Pumpkin Scones

November 28th, 2011

Remember that leftover pumpkin from my Thanksgiving pie? I mixed it into a batch of scones this morning.

Pumpkin Scones

Here they are, ready for the oven, brushed with milk and sprinkled with demerara sugar. I also threw in some golden raisins and traditional pumpkin pie spices. The scent wafting through my apartment as they baked was maddeningly delicious. With plenty of spice already in the scones, I’d probably serve these with a strong, straightforward tea — something smoky, perhaps Irish, with a drop of cream.

Real Pumpkin Pie

November 26th, 2011

There was a shortage of carving pumpkins this year, thanks to some inclement late summer weather. So for Hallowe’en this year I bought a pair of petite pie pumpkins to make Jack O’ Lanterns. Only I was too tired to carve them. They sat on my kitchen shelf for nearly a month before I decided to use them in a Thanksgiving pie.

This was the first time I’d ever used real pumpkins — not canned. According to the directions I found online, the first step was to cut the pumpkins open and scrape out the seeds and pulp.


I washed the seeds and put them aside to dry out and roast the next day.


Apparently it doesn’t really matter how you cook the remaining pumpkin flesh. Microwave, oven, or steamer. Steamer seemed the best choice in my tiny garret kitchen.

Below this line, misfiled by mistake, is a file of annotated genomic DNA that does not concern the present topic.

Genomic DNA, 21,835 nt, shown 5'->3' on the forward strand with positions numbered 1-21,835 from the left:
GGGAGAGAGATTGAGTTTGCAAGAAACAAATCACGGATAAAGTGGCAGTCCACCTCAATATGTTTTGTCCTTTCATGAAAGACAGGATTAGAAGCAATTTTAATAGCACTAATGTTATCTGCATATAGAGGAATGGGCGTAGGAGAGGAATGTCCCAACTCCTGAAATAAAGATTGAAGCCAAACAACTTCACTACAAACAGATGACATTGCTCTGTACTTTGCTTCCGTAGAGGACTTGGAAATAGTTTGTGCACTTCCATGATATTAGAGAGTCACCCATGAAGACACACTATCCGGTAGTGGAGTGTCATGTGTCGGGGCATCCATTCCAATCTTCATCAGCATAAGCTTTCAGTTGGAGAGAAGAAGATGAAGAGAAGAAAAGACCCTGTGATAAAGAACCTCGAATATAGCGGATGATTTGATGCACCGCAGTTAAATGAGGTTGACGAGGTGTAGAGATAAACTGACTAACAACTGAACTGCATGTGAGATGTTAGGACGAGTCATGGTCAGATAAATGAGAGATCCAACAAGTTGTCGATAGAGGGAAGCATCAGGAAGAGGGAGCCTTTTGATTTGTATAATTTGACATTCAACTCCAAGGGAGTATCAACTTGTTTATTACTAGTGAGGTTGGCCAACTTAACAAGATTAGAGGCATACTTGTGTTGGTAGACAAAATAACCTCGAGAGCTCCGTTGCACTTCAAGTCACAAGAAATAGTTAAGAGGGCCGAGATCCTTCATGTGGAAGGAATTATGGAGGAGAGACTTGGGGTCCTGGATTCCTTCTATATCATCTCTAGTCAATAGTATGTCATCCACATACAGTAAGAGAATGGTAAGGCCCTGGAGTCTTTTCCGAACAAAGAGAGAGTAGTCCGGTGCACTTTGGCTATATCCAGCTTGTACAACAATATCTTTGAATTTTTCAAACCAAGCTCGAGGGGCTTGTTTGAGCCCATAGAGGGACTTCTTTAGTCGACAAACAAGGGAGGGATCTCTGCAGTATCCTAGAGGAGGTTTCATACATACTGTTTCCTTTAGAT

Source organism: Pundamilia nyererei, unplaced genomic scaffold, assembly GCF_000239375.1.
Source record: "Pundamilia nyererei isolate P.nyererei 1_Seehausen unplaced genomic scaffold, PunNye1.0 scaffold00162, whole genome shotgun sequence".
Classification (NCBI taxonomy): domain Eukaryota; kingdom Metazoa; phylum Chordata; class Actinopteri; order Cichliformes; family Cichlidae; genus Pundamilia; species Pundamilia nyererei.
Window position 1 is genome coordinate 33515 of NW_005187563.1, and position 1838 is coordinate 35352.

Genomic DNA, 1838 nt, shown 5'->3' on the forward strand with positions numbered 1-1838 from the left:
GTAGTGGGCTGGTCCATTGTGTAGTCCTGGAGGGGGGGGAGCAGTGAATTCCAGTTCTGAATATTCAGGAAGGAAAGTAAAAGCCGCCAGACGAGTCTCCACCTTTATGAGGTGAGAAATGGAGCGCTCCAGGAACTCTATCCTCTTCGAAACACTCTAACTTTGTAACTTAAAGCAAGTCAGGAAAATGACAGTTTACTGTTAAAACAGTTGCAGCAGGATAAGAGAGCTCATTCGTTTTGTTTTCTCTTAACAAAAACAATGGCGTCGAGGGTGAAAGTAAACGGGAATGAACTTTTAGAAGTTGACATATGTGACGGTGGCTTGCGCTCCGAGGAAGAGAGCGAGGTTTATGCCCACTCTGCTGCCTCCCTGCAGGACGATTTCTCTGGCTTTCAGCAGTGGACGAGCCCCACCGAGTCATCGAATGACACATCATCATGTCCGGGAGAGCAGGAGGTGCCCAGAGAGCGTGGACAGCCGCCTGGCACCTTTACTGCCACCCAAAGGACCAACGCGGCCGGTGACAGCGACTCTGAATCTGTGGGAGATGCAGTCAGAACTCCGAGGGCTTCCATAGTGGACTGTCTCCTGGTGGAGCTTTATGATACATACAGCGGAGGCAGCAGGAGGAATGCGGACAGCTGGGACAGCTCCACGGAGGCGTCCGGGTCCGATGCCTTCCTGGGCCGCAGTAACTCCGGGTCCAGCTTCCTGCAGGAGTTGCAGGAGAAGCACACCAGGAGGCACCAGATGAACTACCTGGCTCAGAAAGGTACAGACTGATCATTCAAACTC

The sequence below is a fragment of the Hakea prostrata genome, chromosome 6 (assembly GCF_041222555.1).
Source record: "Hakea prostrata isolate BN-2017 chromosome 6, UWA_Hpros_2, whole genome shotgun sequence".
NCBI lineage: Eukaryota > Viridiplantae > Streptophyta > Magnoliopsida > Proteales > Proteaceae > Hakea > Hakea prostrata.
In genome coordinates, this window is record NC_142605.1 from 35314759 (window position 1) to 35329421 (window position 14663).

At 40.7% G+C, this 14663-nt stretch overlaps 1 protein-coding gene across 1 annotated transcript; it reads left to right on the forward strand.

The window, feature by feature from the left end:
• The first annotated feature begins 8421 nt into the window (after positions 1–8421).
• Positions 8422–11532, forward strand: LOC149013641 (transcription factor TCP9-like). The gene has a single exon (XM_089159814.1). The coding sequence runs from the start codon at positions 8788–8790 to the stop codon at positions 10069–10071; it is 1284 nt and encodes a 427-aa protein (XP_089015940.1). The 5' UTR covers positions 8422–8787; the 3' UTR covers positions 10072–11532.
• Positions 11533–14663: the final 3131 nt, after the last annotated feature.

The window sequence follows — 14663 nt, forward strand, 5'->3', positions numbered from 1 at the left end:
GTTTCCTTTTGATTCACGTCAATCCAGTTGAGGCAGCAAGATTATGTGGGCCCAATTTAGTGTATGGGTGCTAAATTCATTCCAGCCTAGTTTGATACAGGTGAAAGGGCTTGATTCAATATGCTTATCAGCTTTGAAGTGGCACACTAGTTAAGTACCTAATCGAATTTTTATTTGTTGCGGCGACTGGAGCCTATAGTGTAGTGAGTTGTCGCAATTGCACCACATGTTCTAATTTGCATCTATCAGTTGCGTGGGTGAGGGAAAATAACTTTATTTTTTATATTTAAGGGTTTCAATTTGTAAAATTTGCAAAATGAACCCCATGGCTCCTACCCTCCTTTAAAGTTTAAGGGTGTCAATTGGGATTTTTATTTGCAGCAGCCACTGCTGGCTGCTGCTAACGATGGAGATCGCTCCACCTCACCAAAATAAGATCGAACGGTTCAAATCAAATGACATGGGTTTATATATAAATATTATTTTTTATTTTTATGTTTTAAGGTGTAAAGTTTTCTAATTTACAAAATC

After about 20 minutes, the pumpkin was dark and soft and fragrant. As soon as the pieces were cool enough to hold, I scraped it off the skin.


It looked a little stringy at first, but after a good stir with the fork, voila!


I needed 2 cups of pumpkin (plus 1/2 cup brown sugar, 3 beaten eggs, 1/2 cup heavy cream, and spices to taste) for my pie filling. I had about 2 and a half cups in all, so I put the remainder away for later. I poured the mixture into my crust and . . .

Pumpkin Pie

Plenty O’ Pumpkins

November 16th, 2011

The pumpkin is a native American squash, beloved for centuries for its sweet flesh and savoury seeds. American Indians dried strips of pumpkin during the fall harvest for use through the winter. Today, thanks to canning and freezing, we can eat pumpkin whenever we please. But for me, pumpkin is one of the few foods — like hot apple cider — that retains its exclusively fall appeal. And suddenly it’s pumpkin season!

Pumpkin Vine

In the past few days, I’ve found myself nearly swimming in pumpkin. Yesterday it was a slice of pumpkin pie with whole wheat crust at lunch and criminally decadent pumpkin and coconut ice cream (two different flavors sharing the same bowl) after dinner. Tonight, I treated myself to a box of fresh pumpkin ravioli from Raffetto’s* to go with the rest of my homemade sun-dried tomato pesto and a bottle of  Wild Horse central coast pino noir that pairs perfectly with sweet and savoury.

And I mustn’t forget the two sweet pie pumpkins waiting in my larder to become Thanksgiving dessert. Needless to say, there are a number of pumpkin pie receipts from the mid-19th century. I’ve got my research homework cut out for me this weekend.

*Raffetto’s is a small, family-owned Italian food store on West Houston Street that has been supplying Greenwich Village with delectable fresh pasta for more than 100 years. They’re still going strong and tasty, one of the few holdovers from the early 20th century when Little Italy stretched north to the south eastern section of the Village. If you’re in New York, or planning a visit, you owe yourself a taste!